Northern Corridor truckers mull shift to Dar over tax

Saturday June 15 2024

Trucks queue as they get to the Mariakani Weighbridge. Kenya’s new tax measures threaten the operators on the Northern Corridor with extra costs, with some considering moving to Tanzania. FILE | WACHIRA MWANGI | NMG


The cost of transporting cargo on the Northern Corridor is set to increase in the next financial year if Kenya’s proposed motor vehicle tax of 2.5 percent of the vehicle’s value is implemented.

Vehicle owners will be required to pay tax on each vehicle at the time of issuance of insurance cover with a minimum of $39 (Ksh5,000) without a cap, based on make, model, engine capacity and year of manufacture.

Already, key Mombasa port users have raised concerns over the tax, and are mulling seeking cheaper services in the neighbouring countries.

“We gave our recommendations on the Finance Bill but we were shocked to see the motor vehicle tax not scrapped. I will not pay the tax, so I am planning to relocate to Tanzania,” said Hussein Abdi, a truck owner.

Transporters, shippers and clearing and forwarding agents also said they will seek shipping services in Tanzania, which is considered more business-friendly.

The port users argue that the Dar es Salaam port charges less than two percent import declaration levy and traders are exempted from transport charges, which have been introduced in Kenya.


The Shippers Council of Eastern Africa (SCEA) and Kenya Transporters Association (KTA) said the increase of Import Declaration Fees (IDF) and proposed 2.5 percent circulation tax on vehicle value would lead to reduced competitiveness of Kenyan exports.

Transporters using the Northern Corridor have been bearing high costs.

According to a 2023 survey carried out by SCEA, transport costs in the region are estimated at $1.8 per kilometre per container, against international best practices of $1 per km per container.

The report cited Kampala-Mombasa as the most expensive route to transport cargo at $2.5 per tonne followed by Mombasa-Kampala at $2.17, Dar es Salaam-Kampala $1.17 and Bujumbura-Dar es Salaam at $1.02 per tonne.

The SCEA indicated the top three least expensive international routes as Dar es Salaam-Bujumbura at $0.02 per tonne, Dar es Salaam-Kigali at $ 0.17 and Nairobi-Dodoma at $0.1 per tonne.

The Northern Corridor covers 12,707km (1,323.6km in Kenya; 2,072km in Uganda; 1,039.4 km in Rwanda; 567km in Burundi; 4,162km in DRC and 3,543km in South Sudan).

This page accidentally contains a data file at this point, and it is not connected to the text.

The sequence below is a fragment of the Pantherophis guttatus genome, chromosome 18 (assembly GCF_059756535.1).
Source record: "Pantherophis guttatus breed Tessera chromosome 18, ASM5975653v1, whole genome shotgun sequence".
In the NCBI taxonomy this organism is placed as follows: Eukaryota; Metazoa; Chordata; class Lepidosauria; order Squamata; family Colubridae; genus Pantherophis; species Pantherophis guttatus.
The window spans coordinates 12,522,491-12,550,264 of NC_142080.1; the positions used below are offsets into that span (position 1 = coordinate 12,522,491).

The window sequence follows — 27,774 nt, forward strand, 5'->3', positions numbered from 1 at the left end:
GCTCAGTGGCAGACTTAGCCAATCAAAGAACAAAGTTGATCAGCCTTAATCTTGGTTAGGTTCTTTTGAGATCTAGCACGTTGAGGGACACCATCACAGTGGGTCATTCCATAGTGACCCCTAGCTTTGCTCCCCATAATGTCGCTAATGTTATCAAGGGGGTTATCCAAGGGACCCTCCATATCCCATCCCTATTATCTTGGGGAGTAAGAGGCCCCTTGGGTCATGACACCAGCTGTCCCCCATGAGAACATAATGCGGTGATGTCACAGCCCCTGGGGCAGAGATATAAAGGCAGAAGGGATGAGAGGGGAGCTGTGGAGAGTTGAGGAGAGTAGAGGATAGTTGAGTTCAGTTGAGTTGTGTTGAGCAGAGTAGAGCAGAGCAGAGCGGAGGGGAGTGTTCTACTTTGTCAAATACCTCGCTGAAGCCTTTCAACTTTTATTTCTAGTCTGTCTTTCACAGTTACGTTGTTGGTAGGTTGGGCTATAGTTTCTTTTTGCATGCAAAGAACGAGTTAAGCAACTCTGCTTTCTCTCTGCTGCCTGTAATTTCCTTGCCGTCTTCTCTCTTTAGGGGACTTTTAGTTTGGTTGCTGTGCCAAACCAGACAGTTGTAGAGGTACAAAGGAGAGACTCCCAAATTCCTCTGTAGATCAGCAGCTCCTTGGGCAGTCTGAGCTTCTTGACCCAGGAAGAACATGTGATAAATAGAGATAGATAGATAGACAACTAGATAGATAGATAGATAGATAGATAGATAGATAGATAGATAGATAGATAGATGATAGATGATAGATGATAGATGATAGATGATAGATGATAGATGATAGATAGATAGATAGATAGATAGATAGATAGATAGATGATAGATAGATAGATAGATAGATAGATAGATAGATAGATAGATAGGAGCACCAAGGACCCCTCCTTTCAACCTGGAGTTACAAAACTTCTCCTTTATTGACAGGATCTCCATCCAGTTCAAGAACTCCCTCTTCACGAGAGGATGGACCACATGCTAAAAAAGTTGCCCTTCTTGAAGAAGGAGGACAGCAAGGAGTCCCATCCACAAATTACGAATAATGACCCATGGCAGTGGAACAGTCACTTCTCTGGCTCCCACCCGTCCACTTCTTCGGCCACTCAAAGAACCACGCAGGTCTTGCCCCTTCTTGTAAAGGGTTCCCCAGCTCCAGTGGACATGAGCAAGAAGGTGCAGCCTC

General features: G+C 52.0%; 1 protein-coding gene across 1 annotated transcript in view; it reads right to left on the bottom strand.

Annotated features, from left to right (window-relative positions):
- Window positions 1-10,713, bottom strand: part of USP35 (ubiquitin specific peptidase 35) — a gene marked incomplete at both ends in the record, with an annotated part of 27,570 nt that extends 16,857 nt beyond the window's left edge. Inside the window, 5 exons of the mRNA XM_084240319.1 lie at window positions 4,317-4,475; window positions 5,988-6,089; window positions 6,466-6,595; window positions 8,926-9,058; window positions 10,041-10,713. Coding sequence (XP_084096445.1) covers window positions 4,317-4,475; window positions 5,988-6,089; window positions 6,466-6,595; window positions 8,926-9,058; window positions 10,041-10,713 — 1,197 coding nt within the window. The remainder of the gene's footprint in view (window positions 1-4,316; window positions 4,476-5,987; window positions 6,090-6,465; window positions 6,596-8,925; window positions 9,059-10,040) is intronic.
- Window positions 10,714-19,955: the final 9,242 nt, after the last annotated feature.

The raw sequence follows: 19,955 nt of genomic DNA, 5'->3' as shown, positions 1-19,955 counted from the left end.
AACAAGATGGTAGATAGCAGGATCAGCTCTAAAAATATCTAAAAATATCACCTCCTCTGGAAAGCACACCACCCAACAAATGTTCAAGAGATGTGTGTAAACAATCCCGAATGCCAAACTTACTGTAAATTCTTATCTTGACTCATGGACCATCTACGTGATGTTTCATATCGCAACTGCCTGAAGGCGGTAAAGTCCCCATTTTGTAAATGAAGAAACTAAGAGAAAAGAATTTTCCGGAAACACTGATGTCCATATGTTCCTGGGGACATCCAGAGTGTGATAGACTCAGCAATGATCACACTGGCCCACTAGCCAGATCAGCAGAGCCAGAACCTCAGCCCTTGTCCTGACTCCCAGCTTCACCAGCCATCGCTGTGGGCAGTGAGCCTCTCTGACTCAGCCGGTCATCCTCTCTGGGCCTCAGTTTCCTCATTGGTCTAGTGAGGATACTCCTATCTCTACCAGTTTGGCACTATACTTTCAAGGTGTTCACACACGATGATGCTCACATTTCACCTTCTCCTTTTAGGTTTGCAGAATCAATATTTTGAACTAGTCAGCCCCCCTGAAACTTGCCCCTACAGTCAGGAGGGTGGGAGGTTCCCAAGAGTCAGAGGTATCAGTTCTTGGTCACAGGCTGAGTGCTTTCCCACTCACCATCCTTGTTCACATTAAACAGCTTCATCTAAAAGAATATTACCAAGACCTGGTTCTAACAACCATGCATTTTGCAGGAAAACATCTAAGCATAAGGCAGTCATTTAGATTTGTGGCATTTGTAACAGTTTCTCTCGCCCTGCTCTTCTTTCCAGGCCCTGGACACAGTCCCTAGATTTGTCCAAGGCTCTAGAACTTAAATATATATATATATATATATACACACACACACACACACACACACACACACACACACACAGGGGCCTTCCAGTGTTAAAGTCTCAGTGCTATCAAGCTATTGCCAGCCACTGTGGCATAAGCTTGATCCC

The shippers appreciate the government’s move to introduce an exemption from IDF and Railway Development Levies (RDL) on inputs, raw materials and machinery used in the manufacture of mosquito repellents.

They proposed that 70 percent of the IDF money and whose use has not been outlined be allocated for trade facilitation government agencies including the KenTrade, Kenya Bureau of Standard (Kebs) Port Health, to reduce on the imposition of fees and charges for the imported goods that are not commensurate to the services rendered to reduce costs of doing business and enhance competitiveness.

In the Bill, the government has planned to use 10 percent of the total IDF collection to be used as Kenya’s contribution to the African Union and other international organisations and 20 percent of the amount to be allocated to revenue enforcement initiatives or programmes.

KTA chairman Newton Wang’oo said they strongly opposed the motor vehicle tax arguing that it would significantly increase operational costs, potentially forcing many transporters out of business.

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“Transporters already face a substantial tax burden on vehicles during purchase -- including import duty, excise duty, VAT and levies for import declaration and railway development. They also pay numerous taxes included in the fuel prices hence additionally the 30 percent corporate tax on profits generated from these vehicles,” Mr Wang’oo said.

Transporters said the tax increase would significantly raise the cost of doing business for Kenyan transporters. This burden would particularly damage heavy commercial vehicle businesses, which are critical for regional trade.

“The tax would lead to reduced competitiveness of Kenyan exports, potentially causing trade routes to shift to neighbouring countries with lower operating costs, job loss and will discourage investment in the transport sector, hindering growth and modernisation of Kenya’s transport infrastructure,” said the chairman.

Transporters said if the proposals are passed without amendments, transporters will opt for third-party insurance, which will expose their businesses to high risk as the financial burden of replacing or repairing damaged vehicles or covering out-of-pocket expenses would be too much for many in the industry.

“The requirement to remit tax within five days of issuing insurance coverage could create cash flow problems for insurance companies, as they may have not yet collected the full premium amount and they would suffer most since prescribed penalties for non-compliance are very punitive,” Mr Wang’oo added.

Recently, Kenyan Transport Cabinet Secretary Kipchumba Murkomen defended the proposed levies saying they would assist in developing infrastructure.

“We shall use some levies such as the Railway Development Levy to extend the standard gauge railway to Malaba and other parts of the country,” Mr Murkomen said.